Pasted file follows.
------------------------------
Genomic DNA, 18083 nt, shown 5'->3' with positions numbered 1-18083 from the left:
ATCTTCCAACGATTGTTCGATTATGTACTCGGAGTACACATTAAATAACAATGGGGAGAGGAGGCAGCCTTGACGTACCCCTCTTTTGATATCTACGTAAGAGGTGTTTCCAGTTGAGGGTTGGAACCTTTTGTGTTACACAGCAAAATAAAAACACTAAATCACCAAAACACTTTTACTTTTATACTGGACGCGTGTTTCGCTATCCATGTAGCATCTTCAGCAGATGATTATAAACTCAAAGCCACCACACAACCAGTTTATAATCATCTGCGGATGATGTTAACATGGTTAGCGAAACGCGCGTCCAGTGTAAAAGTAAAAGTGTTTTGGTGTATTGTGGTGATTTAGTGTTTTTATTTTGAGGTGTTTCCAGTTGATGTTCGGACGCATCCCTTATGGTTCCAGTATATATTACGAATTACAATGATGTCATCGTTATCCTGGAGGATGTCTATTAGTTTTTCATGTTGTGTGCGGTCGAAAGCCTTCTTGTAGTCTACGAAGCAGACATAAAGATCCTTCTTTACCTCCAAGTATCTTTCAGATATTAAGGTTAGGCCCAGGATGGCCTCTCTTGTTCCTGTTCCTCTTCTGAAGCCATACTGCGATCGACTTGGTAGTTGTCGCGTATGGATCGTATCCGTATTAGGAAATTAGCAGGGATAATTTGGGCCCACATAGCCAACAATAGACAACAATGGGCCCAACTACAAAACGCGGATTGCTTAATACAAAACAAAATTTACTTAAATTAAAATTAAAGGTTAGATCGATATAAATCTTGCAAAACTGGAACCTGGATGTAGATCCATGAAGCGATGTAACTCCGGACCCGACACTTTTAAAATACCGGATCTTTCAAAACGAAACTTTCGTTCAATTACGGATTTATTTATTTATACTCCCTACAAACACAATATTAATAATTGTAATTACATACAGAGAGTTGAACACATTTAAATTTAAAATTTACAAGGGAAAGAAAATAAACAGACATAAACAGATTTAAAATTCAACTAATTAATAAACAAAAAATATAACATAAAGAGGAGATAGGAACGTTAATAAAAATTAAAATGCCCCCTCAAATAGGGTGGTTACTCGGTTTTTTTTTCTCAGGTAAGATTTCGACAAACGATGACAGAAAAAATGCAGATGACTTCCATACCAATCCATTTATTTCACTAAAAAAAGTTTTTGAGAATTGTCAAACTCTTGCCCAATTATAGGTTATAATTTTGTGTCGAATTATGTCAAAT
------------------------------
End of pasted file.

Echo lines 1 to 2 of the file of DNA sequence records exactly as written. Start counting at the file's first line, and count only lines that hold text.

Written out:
Genomic DNA, 18083 nt, shown 5'->3' with positions numbered 1-18083 from the left:
ATCTTCCAACGATTGTTCGATTATGTACTCGGAGTACACATTAAATAACAATGGGGAGAGGAGGCAGCCTTGACGTACCCCTCTTTTGATATCTACGTAAGAGGTGTTTCCAGTTGAGGGTTGGAACCTTTTGTGTTACACAGCAAAATAAAAACACTAAATCACCAAAACACTTTTACTTTTATACTGGACGCGTGTTTCGCTATCCATGTAGCATCTTCAGCAGATGATTATAAACTCAAAGCCACCACACAACCAGTTTATAATCATCTGCGGATGATGTTAACATGGTTAGCGAAACGCGCGTCCAGTGTAAAAGTAAAAGTGTTTTGGTGTATTGTGGTGATTTAGTGTTTTTATTTTGAGGTGTTTCCAGTTGATGTTCGGACGCATCCCTTATGGTTCCAGTATATATTACGAATTACAATGATGTCATCGTTATCCTGGAGGATGTCTATTAGTTTTTCATGTTGTGTGCGGTCGAAAGCCTTCTTGTAGTCTACGAAGCAGACATAAAGATCCTTCTTTACCTCCAAGTATCTTTCAGATATTAAGGTTAGGCCCAGGATGGCCTCTCTTGTTCCTGTTCCTCTTCTGAAGCCATACTGCGATCGACTTGGTAGTTGTCGCGTATGGATCGTATCCGTATTAGGAAATTAGCAGGGATAATTTGGGCCCACATAGCCAACAATAGACAACAATGGGCCCAACTACAAAACGCGGATTGCTTAATACAAAACAAAATTTACTTAAATTAAAATTAAAGGTTAGATCGATATAAATCTTGCAAAACTGGAACCTGGATGTAGATCCATGAAGCGATGTAACTCCGGACCCGACACTTTTAAAATACCGGATCTTTCAAAACGAAACTTTCGTTCAATTACGGATTTATTTATTTATACTCCCTACAAACACAATATTAATAATTGTAATTACATACAGAGAGTTGAACACATTTAAATTTAAAATTTACAAGGGAAAGAAAATAAACAGACATAAACAGATTTAAAATTCAACTAATTAATAAACAAAAAATATAACATAAAGAGGAGATAGGAACGTTAATAAAAATTAAAATGCCCCCTCAAATAGGGTGGTTACTCGGTTTTTTTTTCTCAGGTAAGATTTCGACAAACGATGACAGAAAAAATGCAGATGACTTCCATACCAATCCATTTATTTCACTAAAAAAAGTTTTTGAGAATTGTCAAACTCTTGCCCAATTATAGGTTATAATTTTGTGTCGAATTATGTCAAAT